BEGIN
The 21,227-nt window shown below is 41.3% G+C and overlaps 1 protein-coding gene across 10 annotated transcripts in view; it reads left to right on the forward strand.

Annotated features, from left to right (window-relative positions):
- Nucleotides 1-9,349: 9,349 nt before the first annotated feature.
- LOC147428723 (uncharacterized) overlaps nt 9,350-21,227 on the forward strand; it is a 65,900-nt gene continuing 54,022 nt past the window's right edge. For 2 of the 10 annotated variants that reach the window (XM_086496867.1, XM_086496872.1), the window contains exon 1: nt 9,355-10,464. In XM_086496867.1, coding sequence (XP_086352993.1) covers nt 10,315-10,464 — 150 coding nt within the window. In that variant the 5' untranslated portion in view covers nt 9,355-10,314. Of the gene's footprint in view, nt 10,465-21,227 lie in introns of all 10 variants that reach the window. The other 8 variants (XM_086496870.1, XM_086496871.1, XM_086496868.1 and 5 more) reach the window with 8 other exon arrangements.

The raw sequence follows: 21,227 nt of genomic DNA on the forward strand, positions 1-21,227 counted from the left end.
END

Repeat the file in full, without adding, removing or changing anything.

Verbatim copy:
The 21,227-nt window shown below is 41.3% G+C and overlaps 1 protein-coding gene across 10 annotated transcripts in view; it reads left to right on the forward strand.

Annotated features, from left to right (window-relative positions):
- Nucleotides 1-9,349: 9,349 nt before the first annotated feature.
- LOC147428723 (uncharacterized) overlaps nt 9,350-21,227 on the forward strand; it is a 65,900-nt gene continuing 54,022 nt past the window's right edge. For 2 of the 10 annotated variants that reach the window (XM_086496867.1, XM_086496872.1), the window contains exon 1: nt 9,355-10,464. In XM_086496867.1, coding sequence (XP_086352993.1) covers nt 10,315-10,464 — 150 coding nt within the window. In that variant the 5' untranslated portion in view covers nt 9,355-10,314. Of the gene's footprint in view, nt 10,465-21,227 lie in introns of all 10 variants that reach the window. The other 8 variants (XM_086496870.1, XM_086496871.1, XM_086496868.1 and 5 more) reach the window with 8 other exon arrangements.

The raw sequence follows: 21,227 nt of genomic DNA on the forward strand, positions 1-21,227 counted from the left end.